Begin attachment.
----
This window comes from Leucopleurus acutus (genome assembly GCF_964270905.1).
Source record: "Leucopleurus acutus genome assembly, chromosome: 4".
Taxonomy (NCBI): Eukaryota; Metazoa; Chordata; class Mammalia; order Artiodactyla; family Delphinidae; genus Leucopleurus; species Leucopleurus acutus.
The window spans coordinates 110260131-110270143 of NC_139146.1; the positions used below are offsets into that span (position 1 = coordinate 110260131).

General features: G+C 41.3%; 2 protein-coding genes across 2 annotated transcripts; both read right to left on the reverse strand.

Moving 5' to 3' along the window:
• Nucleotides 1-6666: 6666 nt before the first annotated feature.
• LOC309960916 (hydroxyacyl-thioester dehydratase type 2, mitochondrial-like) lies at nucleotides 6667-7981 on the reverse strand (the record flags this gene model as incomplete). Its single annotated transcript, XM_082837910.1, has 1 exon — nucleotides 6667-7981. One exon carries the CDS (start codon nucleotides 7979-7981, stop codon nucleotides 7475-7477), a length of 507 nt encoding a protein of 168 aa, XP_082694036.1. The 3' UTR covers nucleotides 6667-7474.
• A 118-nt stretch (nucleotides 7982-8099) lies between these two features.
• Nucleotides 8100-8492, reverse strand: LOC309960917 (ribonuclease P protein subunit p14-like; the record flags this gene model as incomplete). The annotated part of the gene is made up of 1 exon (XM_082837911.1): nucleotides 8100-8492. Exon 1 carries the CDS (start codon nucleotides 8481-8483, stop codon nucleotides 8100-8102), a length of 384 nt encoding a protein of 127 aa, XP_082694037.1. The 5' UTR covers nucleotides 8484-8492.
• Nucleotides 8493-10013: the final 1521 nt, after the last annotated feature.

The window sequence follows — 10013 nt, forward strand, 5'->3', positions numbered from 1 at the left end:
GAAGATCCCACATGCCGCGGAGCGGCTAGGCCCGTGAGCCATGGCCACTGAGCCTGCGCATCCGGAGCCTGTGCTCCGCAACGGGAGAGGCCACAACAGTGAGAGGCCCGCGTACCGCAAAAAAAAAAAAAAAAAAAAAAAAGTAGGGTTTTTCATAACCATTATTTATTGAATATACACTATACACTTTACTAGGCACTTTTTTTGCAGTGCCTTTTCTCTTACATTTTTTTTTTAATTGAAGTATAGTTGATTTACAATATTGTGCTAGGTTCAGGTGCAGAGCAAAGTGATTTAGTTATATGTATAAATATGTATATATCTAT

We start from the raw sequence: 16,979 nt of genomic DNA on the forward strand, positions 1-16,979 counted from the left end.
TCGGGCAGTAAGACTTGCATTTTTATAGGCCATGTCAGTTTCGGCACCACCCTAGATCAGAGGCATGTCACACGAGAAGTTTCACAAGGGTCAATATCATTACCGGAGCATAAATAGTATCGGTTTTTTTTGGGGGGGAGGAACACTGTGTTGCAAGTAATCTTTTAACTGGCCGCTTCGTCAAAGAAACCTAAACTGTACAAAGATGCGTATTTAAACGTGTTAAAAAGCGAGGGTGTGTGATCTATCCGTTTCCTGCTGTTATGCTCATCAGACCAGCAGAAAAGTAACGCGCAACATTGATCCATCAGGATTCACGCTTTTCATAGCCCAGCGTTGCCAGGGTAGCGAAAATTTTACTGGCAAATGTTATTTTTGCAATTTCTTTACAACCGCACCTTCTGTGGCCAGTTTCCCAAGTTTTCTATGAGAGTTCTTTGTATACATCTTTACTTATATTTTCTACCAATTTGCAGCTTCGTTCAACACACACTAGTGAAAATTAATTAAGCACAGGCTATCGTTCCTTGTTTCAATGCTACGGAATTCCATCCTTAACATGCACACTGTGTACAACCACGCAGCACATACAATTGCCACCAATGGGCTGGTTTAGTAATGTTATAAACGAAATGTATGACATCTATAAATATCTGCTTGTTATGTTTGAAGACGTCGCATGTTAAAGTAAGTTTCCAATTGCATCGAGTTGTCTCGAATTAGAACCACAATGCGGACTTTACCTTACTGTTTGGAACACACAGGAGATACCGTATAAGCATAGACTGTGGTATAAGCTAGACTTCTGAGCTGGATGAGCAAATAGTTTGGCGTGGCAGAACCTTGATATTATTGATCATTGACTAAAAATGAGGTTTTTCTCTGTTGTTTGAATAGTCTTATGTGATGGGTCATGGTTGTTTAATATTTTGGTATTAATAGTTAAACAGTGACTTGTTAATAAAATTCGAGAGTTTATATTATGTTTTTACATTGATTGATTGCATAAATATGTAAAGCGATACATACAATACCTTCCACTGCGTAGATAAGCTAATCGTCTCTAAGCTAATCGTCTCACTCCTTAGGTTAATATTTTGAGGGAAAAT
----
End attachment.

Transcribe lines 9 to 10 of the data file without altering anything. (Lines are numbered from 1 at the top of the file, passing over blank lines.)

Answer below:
• A 118-nt stretch (nucleotides 7982-8099) lies between these two features.
• Nucleotides 8100-8492, reverse strand: LOC309960917 (ribonuclease P protein subunit p14-like; the record flags this gene model as incomplete). The annotated part of the gene is made up of 1 exon (XM_082837911.1): nucleotides 8100-8492. Exon 1 carries the CDS (start codon nucleotides 8481-8483, stop codon nucleotides 8100-8102), a length of 384 nt encoding a protein of 127 aa, XP_082694037.1. The 5' UTR covers nucleotides 8484-8492.